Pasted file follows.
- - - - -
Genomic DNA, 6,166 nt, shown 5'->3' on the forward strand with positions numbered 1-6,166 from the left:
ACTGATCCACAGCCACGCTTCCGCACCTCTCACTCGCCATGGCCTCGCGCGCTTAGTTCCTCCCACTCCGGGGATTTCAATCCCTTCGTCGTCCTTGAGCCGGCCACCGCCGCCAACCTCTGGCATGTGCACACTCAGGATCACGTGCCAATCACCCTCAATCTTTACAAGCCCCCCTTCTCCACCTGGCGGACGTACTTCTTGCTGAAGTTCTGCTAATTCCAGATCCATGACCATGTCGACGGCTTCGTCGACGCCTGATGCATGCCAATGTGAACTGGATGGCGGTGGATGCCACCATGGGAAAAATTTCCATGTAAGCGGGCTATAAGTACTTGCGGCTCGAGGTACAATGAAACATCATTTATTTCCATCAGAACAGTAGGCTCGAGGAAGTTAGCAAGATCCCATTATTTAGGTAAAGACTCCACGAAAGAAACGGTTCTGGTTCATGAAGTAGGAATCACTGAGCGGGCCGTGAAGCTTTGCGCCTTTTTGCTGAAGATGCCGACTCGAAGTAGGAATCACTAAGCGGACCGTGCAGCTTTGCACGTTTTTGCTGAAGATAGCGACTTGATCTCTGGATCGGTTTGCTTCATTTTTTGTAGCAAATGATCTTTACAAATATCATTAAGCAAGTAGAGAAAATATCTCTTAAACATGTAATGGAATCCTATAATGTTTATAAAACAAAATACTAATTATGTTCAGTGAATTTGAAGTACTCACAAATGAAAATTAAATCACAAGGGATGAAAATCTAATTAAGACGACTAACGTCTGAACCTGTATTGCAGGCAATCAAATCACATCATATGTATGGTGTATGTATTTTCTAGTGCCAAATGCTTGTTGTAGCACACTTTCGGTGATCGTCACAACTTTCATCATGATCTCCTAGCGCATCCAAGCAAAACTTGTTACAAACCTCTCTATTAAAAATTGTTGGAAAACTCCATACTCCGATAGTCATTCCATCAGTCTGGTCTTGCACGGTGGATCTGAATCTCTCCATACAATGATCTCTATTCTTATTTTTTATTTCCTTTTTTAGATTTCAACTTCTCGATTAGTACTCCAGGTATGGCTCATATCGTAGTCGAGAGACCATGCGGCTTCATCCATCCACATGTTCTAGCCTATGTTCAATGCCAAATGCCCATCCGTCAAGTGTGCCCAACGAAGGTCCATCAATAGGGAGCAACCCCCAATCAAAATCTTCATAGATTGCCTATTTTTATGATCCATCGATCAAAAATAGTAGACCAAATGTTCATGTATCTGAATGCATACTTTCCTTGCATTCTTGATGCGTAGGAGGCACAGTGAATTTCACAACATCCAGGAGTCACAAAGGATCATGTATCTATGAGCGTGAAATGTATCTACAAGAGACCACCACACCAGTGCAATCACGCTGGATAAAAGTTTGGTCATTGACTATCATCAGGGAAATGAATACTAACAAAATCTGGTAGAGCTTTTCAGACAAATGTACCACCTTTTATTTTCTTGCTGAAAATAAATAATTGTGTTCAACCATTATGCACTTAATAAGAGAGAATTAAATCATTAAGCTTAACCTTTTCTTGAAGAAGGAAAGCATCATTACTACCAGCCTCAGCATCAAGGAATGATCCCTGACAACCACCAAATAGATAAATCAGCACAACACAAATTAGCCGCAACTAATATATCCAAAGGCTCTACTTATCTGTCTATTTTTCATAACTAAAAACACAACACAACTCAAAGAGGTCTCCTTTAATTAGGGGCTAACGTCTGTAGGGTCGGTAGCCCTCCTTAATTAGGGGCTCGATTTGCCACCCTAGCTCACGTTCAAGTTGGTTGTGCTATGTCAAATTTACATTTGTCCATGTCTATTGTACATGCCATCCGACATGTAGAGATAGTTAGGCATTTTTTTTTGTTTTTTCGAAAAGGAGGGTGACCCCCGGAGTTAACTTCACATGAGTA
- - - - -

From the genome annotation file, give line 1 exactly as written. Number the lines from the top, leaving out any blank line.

Genomic DNA, 6,166 nt, shown 5'->3' on the forward strand with positions numbered 1-6,166 from the left: